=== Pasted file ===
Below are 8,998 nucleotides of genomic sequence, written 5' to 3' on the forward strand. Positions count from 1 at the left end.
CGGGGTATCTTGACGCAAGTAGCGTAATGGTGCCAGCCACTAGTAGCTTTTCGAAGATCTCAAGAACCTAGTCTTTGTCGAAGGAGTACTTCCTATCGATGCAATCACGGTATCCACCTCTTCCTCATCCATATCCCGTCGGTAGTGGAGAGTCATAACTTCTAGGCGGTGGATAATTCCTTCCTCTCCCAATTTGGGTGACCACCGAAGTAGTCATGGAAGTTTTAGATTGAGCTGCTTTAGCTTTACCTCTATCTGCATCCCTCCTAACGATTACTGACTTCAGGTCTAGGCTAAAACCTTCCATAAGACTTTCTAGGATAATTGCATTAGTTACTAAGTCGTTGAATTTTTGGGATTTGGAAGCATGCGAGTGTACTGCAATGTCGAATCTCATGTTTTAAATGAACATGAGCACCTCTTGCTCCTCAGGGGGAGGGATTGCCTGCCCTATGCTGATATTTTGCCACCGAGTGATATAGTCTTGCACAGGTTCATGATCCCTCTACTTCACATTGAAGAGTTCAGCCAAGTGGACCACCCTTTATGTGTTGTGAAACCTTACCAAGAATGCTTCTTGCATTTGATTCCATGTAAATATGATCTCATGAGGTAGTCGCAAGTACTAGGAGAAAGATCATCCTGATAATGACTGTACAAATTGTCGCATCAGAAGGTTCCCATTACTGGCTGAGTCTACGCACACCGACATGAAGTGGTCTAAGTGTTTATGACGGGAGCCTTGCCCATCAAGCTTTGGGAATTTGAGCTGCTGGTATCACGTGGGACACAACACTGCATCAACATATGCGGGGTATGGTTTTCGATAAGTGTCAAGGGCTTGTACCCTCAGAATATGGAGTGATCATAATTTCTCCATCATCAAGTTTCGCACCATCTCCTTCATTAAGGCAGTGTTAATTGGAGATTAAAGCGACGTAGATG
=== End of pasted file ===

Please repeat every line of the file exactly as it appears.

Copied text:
Below are 8,998 nucleotides of genomic sequence, written 5' to 3' on the forward strand. Positions count from 1 at the left end.
CGGGGTATCTTGACGCAAGTAGCGTAATGGTGCCAGCCACTAGTAGCTTTTCGAAGATCTCAAGAACCTAGTCTTTGTCGAAGGAGTACTTCCTATCGATGCAATCACGGTATCCACCTCTTCCTCATCCATATCCCGTCGGTAGTGGAGAGTCATAACTTCTAGGCGGTGGATAATTCCTTCCTCTCCCAATTTGGGTGACCACCGAAGTAGTCATGGAAGTTTTAGATTGAGCTGCTTTAGCTTTACCTCTATCTGCATCCCTCCTAACGATTACTGACTTCAGGTCTAGGCTAAAACCTTCCATAAGACTTTCTAGGATAATTGCATTAGTTACTAAGTCGTTGAATTTTTGGGATTTGGAAGCATGCGAGTGTACTGCAATGTCGAATCTCATGTTTTAAATGAACATGAGCACCTCTTGCTCCTCAGGGGGAGGGATTGCCTGCCCTATGCTGATATTTTGCCACCGAGTGATATAGTCTTGCACAGGTTCATGATCCCTCTACTTCACATTGAAGAGTTCAGCCAAGTGGACCACCCTTTATGTGTTGTGAAACCTTACCAAGAATGCTTCTTGCATTTGATTCCATGTAAATATGATCTCATGAGGTAGTCGCAAGTACTAGGAGAAAGATCATCCTGATAATGACTGTACAAATTGTCGCATCAGAAGGTTCCCATTACTGGCTGAGTCTACGCACACCGACATGAAGTGGTCTAAGTGTTTATGACGGGAGCCTTGCCCATCAAGCTTTGGGAATTTGAGCTGCTGGTATCACGTGGGACACAACACTGCATCAACATATGCGGGGTATGGTTTTCGATAAGTGTCAAGGGCTTGTACCCTCAGAATATGGAGTGATCATAATTTCTCCATCATCAAGTTTCGCACCATCTCCTTCATTAAGGCAGTGTTAATTGGAGATTAAAGCGACGTAGATG